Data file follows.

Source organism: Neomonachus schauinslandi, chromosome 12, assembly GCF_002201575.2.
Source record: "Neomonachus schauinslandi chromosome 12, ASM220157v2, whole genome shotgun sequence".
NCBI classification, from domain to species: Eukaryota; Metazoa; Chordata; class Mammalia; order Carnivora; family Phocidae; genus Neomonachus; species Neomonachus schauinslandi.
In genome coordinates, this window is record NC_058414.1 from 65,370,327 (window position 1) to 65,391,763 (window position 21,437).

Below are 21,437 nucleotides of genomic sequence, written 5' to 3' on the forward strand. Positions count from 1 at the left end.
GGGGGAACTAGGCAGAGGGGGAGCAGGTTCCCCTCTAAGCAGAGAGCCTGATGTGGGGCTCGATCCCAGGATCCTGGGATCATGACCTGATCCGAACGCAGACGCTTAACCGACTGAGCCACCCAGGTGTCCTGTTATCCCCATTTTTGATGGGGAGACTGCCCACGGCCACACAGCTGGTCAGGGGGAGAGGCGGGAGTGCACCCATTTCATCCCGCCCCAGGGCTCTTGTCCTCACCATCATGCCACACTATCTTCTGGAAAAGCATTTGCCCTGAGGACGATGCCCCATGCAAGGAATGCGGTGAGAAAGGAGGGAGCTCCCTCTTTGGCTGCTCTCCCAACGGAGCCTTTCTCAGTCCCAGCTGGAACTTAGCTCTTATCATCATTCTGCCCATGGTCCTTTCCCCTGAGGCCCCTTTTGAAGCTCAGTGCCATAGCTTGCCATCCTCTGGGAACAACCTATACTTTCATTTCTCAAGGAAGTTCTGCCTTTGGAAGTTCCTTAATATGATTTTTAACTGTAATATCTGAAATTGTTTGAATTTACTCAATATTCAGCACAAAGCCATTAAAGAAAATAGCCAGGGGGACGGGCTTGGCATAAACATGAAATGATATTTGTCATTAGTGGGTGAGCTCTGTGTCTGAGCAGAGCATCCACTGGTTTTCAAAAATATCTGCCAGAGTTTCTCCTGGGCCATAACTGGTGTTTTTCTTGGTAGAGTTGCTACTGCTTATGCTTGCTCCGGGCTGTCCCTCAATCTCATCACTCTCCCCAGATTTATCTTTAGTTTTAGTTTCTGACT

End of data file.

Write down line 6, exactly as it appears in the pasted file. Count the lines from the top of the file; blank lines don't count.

GGGGGAACTAGGCAGAGGGGGAGCAGGTTCCCCTCTAAGCAGAGAGCCTGATGTGGGGCTCGATCCCAGGATCCTGGGATCATGACCTGATCCGAACGCAGACGCTTAACCGACTGAGCCACCCAGGTGTCCTGTTATCCCCATTTTTGATGGGGAGACTGCCCACGGCCACACAGCTGGTCAGGGGGAGAGGCGGGAGTGCACCCATTTCATCCCGCCCCAGGGCTCTTGTCCTCACCATCATGCCACACTATCTTCTGGAAAAGCATTTGCCCTGAGGACGATGCCCCATGCAAGGAATGCGGTGAGAAAGGAGGGAGCTCCCTCTTTGGCTGCTCTCCCAACGGAGCCTTTCTCAGTCCCAGCTGGAACTTAGCTCTTATCATCATTCTGCCCATGGTCCTTTCCCCTGAGGCCCCTTTTGAAGCTCAGTGCCATAGCTTGCCATCCTCTGGGAACAACCTATACTTTCATTTCTCAAGGAAGTTCTGCCTTTGGAAGTTCCTTAATATGATTTTTAACTGTAATATCTGAAATTGTTTGAATTTACTCAATATTCAGCACAAAGCCATTAAAGAAAATAGCCAGGGGGACGGGCTTGGCATAAACATGAAATGATATTTGTCATTAGTGGGTGAGCTCTGTGTCTGAGCAGAGCATCCACTGGTTTTCAAAAATATCTGCCAGAGTTTCTCCTGGGCCATAACTGGTGTTTTTCTTGGTAGAGTTGCTACTGCTTATGCTTGCTCCGGGCTGTCCCTCAATCTCATCACTCTCCCCAGATTTATCTTTAGTTTTAGTTTCTGACT